Malayalam, Manipuri, Nepali, Oriya, Punjabi, Sanskrit, Sindhi, Tamil, Telegu,
Urdu. Interview: The object of the interview is to assess the suitability of the
candidate for a career in public service. It is an assessment of not only the
intellectual qualities but also social traits and interest in current affairs.
Some of the qualities judged are: mental alertness, critical powers of
assimilation, logical exposition, balance of judgement, variety and depth of
interest, social cohesion, leadership and above all, intellectual and moral
integrity. To succeed in the interview, candidates should take an intelligent
interest not only in areas of their subjects, but also in what is happening
around them, both within and outside their country. They should be aware of
modern currents of thought and in new discoveries which should arouse the
curiosity of well educated youth. That is why it is most important to read
magazines and newspapers, watch television programmes on current affairs and
also discuss the issues with friends or parents on a regular basis.
There are cases where students clear the preliminary and the
mains but fail at the last stage. The secret is to start for preparations for
the interview along with the written test. Develop the habit of debating and
discussing issues with friends or parents. Listen to the current affairs
programmes and learn to organise thoughts the way the participants do. Develop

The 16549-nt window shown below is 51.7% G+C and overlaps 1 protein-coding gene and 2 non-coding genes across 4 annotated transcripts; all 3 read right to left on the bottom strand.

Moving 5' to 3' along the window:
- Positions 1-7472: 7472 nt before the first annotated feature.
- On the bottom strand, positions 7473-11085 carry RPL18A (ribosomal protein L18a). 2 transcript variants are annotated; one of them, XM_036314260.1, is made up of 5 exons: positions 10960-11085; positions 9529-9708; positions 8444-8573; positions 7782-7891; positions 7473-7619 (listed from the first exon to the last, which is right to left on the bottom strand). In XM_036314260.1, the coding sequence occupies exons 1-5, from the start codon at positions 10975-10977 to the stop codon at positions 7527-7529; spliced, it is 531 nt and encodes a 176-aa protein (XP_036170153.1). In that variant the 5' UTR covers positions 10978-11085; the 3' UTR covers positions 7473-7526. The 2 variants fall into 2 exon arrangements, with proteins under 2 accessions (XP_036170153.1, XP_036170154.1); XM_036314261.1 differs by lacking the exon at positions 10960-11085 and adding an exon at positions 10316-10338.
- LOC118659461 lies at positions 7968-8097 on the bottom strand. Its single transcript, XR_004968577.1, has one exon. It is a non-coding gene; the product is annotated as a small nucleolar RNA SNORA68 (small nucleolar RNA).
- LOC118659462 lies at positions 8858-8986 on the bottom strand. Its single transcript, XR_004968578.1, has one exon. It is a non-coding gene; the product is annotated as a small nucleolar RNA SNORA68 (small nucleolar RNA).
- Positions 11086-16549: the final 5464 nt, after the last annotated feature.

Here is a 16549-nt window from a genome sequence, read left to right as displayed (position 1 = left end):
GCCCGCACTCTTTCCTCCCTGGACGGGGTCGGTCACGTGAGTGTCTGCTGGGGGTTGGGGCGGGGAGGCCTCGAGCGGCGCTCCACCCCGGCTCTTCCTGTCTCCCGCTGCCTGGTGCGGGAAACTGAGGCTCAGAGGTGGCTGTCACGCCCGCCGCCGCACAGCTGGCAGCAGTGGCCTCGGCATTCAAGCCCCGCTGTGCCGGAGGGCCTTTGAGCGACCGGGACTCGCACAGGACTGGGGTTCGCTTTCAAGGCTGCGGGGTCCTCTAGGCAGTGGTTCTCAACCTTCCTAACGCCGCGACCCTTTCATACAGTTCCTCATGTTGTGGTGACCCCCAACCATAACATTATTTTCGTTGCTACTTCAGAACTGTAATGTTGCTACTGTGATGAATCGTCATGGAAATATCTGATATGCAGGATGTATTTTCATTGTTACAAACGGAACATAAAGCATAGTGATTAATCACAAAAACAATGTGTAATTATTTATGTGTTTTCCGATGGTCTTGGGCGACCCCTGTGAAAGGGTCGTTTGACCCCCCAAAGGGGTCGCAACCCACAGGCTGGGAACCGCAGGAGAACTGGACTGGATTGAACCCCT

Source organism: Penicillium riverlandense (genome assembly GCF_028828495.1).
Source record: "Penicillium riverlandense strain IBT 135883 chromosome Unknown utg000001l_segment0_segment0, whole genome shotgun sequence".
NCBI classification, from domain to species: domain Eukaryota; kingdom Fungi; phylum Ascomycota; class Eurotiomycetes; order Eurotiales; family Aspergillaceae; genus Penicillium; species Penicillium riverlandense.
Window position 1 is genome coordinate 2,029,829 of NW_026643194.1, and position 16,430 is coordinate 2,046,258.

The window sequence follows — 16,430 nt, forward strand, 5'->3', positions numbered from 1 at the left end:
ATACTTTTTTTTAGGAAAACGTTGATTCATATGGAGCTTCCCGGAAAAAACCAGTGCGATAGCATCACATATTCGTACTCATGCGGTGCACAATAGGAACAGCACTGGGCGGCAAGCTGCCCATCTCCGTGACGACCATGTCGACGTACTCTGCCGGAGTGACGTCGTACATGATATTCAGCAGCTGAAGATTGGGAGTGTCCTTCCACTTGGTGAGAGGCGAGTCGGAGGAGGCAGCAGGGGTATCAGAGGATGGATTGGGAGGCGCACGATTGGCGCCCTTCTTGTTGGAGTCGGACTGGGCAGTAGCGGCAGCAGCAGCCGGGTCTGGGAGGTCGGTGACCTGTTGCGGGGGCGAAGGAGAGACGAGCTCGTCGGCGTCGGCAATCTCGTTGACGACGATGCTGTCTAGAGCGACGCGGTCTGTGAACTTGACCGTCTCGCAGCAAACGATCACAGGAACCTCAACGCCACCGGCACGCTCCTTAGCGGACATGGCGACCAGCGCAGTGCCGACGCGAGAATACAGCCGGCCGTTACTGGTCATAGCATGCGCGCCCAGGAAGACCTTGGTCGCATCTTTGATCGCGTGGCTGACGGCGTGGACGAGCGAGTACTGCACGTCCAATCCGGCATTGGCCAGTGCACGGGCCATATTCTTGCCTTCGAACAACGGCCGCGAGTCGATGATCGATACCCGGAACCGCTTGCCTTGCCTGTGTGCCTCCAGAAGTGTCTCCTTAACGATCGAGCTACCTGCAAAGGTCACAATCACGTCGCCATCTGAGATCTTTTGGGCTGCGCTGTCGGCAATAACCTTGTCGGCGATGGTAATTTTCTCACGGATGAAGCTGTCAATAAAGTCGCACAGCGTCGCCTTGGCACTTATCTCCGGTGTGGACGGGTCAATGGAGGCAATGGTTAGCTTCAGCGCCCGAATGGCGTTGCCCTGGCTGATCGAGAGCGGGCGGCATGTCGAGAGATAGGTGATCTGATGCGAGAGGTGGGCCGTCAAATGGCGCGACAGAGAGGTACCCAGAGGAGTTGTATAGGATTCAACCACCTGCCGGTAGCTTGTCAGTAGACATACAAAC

interests and hobbies so that you are able to answer convincingly. Understand
the current affairs and the issues behind the events. Remember that the
interview is not a cross examination but a natural but purposeful conversation.
It is an opportunity to reveal the mental qualities of a candidate.
The interview is not a test of specialised knowledge, as that
has already been tested in written examination. The idea is to see the social
traits of a person and his personality as suited to a career in the Civil
Services. If a person gives the impression of being a bookworm, the chances of
his selection are reduced. The candidate must exhibit an intelligent interest in
events happening around him so that he appears to be a complete personality.
Finally, there is a very frequently asked question about whether a candidate
should join a coaching centre and if so, which one. Coaching centres are helpful
in the sense that they develop a discipline of attending regular classes. An
instructor may be available who can give an opinion about the answers written by
a candidate. At the same time, the candidate will meet like-minded people with
whom he can develop the habit of debating and discussion. However, the coaching
centre must be chosen with care: the instructor must be erudite enough to be
able to guide students. If he is not well read, the chances of guiding others
would be diminished.
It must also be remembered that preparation for the optional
subjects must be done on one's own, as it is unlikely that any coaching centre
would be able to do justice to all the subjects.
State Civil Services
Yet another opening to the administrative services in Government is in the
form of State Civil Services (SCS) also known as Provincial Civil Services